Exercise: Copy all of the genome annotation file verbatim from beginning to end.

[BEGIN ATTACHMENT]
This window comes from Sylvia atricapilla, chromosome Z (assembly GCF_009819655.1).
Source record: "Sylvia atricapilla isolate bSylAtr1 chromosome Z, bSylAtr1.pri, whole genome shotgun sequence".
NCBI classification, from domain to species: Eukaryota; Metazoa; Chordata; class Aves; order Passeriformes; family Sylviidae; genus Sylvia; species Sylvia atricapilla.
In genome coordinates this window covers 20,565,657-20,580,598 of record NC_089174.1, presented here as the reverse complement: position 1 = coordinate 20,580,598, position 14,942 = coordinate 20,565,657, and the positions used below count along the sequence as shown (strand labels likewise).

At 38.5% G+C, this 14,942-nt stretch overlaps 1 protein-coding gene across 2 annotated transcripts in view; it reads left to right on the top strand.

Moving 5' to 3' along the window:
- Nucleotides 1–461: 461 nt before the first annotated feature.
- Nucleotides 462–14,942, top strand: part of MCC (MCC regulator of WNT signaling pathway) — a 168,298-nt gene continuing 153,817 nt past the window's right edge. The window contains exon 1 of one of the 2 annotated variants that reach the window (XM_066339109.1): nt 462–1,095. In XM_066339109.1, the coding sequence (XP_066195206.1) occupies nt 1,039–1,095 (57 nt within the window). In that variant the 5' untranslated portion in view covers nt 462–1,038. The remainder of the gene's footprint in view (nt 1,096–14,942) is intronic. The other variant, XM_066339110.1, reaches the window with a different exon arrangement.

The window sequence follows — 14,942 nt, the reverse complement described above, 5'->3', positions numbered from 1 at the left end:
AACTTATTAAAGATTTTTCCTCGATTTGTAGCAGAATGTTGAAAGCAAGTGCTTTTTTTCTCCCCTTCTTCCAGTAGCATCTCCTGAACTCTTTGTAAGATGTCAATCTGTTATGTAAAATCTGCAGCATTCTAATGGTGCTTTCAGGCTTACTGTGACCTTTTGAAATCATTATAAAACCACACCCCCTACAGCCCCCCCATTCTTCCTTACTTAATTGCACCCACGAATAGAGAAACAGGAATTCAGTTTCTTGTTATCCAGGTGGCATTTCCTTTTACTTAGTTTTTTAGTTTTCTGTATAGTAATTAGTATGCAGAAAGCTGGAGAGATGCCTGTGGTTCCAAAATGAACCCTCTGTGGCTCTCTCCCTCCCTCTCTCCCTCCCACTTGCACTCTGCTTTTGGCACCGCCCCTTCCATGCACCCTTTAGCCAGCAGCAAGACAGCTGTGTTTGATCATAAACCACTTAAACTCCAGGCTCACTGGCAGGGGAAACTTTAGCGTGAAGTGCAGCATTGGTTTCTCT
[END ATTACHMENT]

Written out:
This window comes from Sylvia atricapilla, chromosome Z (assembly GCF_009819655.1).
Source record: "Sylvia atricapilla isolate bSylAtr1 chromosome Z, bSylAtr1.pri, whole genome shotgun sequence".
NCBI classification, from domain to species: Eukaryota; Metazoa; Chordata; class Aves; order Passeriformes; family Sylviidae; genus Sylvia; species Sylvia atricapilla.
In genome coordinates this window covers 20,565,657-20,580,598 of record NC_089174.1, presented here as the reverse complement: position 1 = coordinate 20,580,598, position 14,942 = coordinate 20,565,657, and the positions used below count along the sequence as shown (strand labels likewise).

At 38.5% G+C, this 14,942-nt stretch overlaps 1 protein-coding gene across 2 annotated transcripts in view; it reads left to right on the top strand.

Moving 5' to 3' along the window:
- Nucleotides 1–461: 461 nt before the first annotated feature.
- Nucleotides 462–14,942, top strand: part of MCC (MCC regulator of WNT signaling pathway) — a 168,298-nt gene continuing 153,817 nt past the window's right edge. The window contains exon 1 of one of the 2 annotated variants that reach the window (XM_066339109.1): nt 462–1,095. In XM_066339109.1, the coding sequence (XP_066195206.1) occupies nt 1,039–1,095 (57 nt within the window). In that variant the 5' untranslated portion in view covers nt 462–1,038. The remainder of the gene's footprint in view (nt 1,096–14,942) is intronic. The other variant, XM_066339110.1, reaches the window with a different exon arrangement.

The window sequence follows — 14,942 nt, the reverse complement described above, 5'->3', positions numbered from 1 at the left end:
AACTTATTAAAGATTTTTCCTCGATTTGTAGCAGAATGTTGAAAGCAAGTGCTTTTTTTCTCCCCTTCTTCCAGTAGCATCTCCTGAACTCTTTGTAAGATGTCAATCTGTTATGTAAAATCTGCAGCATTCTAATGGTGCTTTCAGGCTTACTGTGACCTTTTGAAATCATTATAAAACCACACCCCCTACAGCCCCCCCATTCTTCCTTACTTAATTGCACCCACGAATAGAGAAACAGGAATTCAGTTTCTTGTTATCCAGGTGGCATTTCCTTTTACTTAGTTTTTTAGTTTTCTGTATAGTAATTAGTATGCAGAAAGCTGGAGAGATGCCTGTGGTTCCAAAATGAACCCTCTGTGGCTCTCTCCCTCCCTCTCTCCCTCCCACTTGCACTCTGCTTTTGGCACCGCCCCTTCCATGCACCCTTTAGCCAGCAGCAAGACAGCTGTGTTTGATCATAAACCACTTAAACTCCAGGCTCACTGGCAGGGGAAACTTTAGCGTGAAGTGCAGCATTGGTTTCTCT